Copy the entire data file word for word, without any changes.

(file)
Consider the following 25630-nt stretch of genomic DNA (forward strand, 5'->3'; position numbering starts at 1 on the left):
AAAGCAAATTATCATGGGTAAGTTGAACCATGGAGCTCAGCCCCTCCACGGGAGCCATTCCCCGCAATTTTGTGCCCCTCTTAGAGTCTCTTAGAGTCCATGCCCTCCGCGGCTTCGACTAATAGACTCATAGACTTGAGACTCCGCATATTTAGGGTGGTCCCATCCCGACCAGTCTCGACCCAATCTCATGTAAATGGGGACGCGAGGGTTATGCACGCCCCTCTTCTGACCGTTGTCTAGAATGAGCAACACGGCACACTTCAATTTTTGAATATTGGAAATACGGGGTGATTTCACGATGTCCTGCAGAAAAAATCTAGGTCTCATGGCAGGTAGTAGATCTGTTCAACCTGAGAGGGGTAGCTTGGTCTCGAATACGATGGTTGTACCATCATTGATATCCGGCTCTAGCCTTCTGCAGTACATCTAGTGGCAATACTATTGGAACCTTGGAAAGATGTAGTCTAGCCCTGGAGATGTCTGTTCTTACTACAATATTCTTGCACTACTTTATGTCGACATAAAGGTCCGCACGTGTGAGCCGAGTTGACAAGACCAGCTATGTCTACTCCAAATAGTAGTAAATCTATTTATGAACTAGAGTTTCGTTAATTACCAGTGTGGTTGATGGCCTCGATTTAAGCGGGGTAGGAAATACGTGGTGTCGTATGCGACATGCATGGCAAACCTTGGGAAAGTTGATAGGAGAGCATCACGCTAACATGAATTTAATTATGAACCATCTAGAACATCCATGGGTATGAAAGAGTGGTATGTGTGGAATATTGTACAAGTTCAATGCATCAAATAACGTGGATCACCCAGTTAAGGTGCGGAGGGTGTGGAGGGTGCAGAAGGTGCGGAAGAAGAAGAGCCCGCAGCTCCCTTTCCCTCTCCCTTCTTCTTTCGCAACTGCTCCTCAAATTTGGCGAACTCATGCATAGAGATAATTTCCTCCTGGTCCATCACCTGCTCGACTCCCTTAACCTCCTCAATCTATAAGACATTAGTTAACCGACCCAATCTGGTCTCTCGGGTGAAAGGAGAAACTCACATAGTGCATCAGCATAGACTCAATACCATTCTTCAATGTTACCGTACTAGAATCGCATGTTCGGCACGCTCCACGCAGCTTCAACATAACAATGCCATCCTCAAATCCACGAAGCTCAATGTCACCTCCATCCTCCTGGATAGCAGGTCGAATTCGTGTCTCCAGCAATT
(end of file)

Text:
Consider the following 25630-nt stretch of genomic DNA (forward strand, 5'->3'; position numbering starts at 1 on the left):
AAAGCAAATTATCATGGGTAAGTTGAACCATGGAGCTCAGCCCCTCCACGGGAGCCATTCCCCGCAATTTTGTGCCCCTCTTAGAGTCTCTTAGAGTCCATGCCCTCCGCGGCTTCGACTAATAGACTCATAGACTTGAGACTCCGCATATTTAGGGTGGTCCCATCCCGACCAGTCTCGACCCAATCTCATGTAAATGGGGACGCGAGGGTTATGCACGCCCCTCTTCTGACCGTTGTCTAGAATGAGCAACACGGCACACTTCAATTTTTGAATATTGGAAATACGGGGTGATTTCACGATGTCCTGCAGAAAAAATCTAGGTCTCATGGCAGGTAGTAGATCTGTTCAACCTGAGAGGGGTAGCTTGGTCTCGAATACGATGGTTGTACCATCATTGATATCCGGCTCTAGCCTTCTGCAGTACATCTAGTGGCAATACTATTGGAACCTTGGAAAGATGTAGTCTAGCCCTGGAGATGTCTGTTCTTACTACAATATTCTTGCACTACTTTATGTCGACATAAAGGTCCGCACGTGTGAGCCGAGTTGACAAGACCAGCTATGTCTACTCCAAATAGTAGTAAATCTATTTATGAACTAGAGTTTCGTTAATTACCAGTGTGGTTGATGGCCTCGATTTAAGCGGGGTAGGAAATACGTGGTGTCGTATGCGACATGCATGGCAAACCTTGGGAAAGTTGATAGGAGAGCATCACGCTAACATGAATTTAATTATGAACCATCTAGAACATCCATGGGTATGAAAGAGTGGTATGTGTGGAATATTGTACAAGTTCAATGCATCAAATAACGTGGATCACCCAGTTAAGGTGCGGAGGGTGTGGAGGGTGCAGAAGGTGCGGAAGAAGAAGAGCCCGCAGCTCCCTTTCCCTCTCCCTTCTTCTTTCGCAACTGCTCCTCAAATTTGGCGAACTCATGCATAGAGATAATTTCCTCCTGGTCCATCACCTGCTCGACTCCCTTAACCTCCTCAATCTATAAGACATTAGTTAACCGACCCAATCTGGTCTCTCGGGTGAAAGGAGAAACTCACATAGTGCATCAGCATAGACTCAATACCATTCTTCAATGTTACCGTACTAGAATCGCATGTTCGGCACGCTCCACGCAGCTTCAACATAACAATGCCATCCTCAAATCCACGAAGCTCAATGTCACCTCCATCCTCCTGGATAGCAGGTCGAATTCGTGTCTCCAGCAATT